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Can I include attorney fees, interests, and filing costs in my California lien claim?

CaliforniaMechanics LienNotice of Intent to LienRight to Lien

We aren't being paid and need to file a lien on a California job. Can we include our attorneys fees, interests, filing costs, and other amounts to the total due on our lien claim? Or do we need to keep the lien claim amount down to the principle balance?

2 replies

Jun 6, 2019
That's a great question, and it's one we get pretty often. In California, attorney fees, interest amounts, and filing costs cannot be included in a mechanics lien claim. Rather, the amount of a mechanics lien is limited specifically to amounts owed for work performed.

California takes the calculation of a lien amount a step further, though. Under § 8430 of the California Civil Code, a California mechanics lien claim is limited to the lesser of the following amounts: (1) The reasonable value for the work provided by the lien claimant, and (2) the price that was agreed to between the claimant and their customer. So, a California mechanics lien might be limited to an amount lower than the contract price for the work if that price exceeds what's considered a "reasonable value" for the work that was performed.

Of course, it's worth noting that attorney fees, interest penalties, filing costs, and even damages could conceivably be recovered if the lien claim is ultimately enforced and the claimant is victorious. It's relatively common for courts to award at least some of those costs to successful claimants.

Finally, it's also worth mentioning that a mechanics lien isn't the only option when a customer fails or refuses to make timely payments. By sending a document like a Notice of Intent to Lien, many claimants find that the mere warning or threat of a lien claim is often sufficient to speed up payments - and sending a document like that tends to be a lot cheaper and less of a headache than a lien filing itself. Plus, if payment isn't made, a claimant can always proceed with their lien claim anyway. For more on that idea, this resource will be helpful: What is a Notice of Intent to Lien?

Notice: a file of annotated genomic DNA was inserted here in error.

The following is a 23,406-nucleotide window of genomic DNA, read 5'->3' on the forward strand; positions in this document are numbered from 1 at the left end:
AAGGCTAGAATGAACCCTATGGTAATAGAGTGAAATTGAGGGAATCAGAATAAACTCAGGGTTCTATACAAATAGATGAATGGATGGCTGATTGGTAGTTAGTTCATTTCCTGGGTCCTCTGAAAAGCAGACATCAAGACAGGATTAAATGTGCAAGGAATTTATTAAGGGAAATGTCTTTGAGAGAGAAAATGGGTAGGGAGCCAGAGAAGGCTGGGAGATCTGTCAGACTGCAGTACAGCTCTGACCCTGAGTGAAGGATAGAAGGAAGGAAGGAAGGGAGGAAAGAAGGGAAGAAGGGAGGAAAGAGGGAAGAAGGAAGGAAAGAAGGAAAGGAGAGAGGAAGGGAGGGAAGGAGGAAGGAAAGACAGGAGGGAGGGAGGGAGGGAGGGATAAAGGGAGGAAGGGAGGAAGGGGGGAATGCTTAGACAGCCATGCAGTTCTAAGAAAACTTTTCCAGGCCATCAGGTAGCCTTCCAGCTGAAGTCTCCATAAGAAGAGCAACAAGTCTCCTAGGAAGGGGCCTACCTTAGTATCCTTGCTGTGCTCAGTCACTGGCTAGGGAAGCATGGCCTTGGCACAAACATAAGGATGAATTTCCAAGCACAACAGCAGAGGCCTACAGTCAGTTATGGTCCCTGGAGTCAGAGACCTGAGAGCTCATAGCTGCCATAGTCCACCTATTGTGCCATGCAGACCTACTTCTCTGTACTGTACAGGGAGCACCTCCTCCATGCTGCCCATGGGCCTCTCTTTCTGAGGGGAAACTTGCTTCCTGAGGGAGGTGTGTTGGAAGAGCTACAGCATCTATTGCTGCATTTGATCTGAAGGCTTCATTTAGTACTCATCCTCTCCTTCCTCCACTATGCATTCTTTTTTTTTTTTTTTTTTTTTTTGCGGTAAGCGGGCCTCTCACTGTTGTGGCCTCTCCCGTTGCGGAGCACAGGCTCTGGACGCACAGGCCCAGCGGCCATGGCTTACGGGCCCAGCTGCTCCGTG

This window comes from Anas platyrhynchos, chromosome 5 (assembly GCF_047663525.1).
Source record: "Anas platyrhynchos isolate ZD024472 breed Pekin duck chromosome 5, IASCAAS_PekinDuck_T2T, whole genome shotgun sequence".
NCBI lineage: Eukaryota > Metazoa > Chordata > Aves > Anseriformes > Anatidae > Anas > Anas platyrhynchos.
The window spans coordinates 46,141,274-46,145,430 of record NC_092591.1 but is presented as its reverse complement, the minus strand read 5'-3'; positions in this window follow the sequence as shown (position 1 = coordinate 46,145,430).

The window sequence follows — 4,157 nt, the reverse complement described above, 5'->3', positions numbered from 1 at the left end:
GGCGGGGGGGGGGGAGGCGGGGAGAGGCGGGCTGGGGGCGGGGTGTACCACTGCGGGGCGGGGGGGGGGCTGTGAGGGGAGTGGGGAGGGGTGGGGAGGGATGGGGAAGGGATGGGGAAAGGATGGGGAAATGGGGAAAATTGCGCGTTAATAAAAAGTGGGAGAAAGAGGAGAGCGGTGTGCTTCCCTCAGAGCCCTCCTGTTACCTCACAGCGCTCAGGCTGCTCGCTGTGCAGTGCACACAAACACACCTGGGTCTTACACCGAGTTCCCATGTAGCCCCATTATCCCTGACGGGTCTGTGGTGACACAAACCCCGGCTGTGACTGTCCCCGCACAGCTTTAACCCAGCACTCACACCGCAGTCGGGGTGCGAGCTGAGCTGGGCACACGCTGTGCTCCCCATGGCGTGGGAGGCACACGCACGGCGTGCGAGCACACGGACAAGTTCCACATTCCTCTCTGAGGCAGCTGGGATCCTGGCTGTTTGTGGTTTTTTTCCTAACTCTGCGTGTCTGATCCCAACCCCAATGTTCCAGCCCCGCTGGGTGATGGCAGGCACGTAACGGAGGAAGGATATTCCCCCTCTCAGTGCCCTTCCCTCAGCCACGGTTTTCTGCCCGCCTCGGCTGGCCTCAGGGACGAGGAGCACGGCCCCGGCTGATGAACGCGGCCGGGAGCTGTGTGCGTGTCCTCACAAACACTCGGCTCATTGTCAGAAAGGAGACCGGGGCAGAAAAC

If you have any other questions about California's mechanics lien requirements, these resources should be really valuable:
(1) California Lien and Notice Overview, FAQs, and Statutes; and
(2) How to File a California Mechanics Lien.
2 people found this helpful
Aug 21, 2020
If a contractor cannot legally include attorneys' fees in a mechanic's lien, what happens if they do? Does that invalidate the lien? Additionally, what happens if the contractor adds "future" or "anticipated" attorneys' fees to the amount of the mechanic's lien (i.e., costs that have not been incurred as of the filing of the mechanic's lien)? Does that invalidate the lien? Or, perhaps the above simply reduce the lien amount? Lastly, can admin fees be included in the lien amount? Even if the contractor is receiving an OP percentage of the work performed? For example, could a contractor run up the lien amount at the last minute (e.g., day 89 after work stops) by including a years worth of new admin fees (despite never billing for those for the prior year), just to file a higher lien amount?
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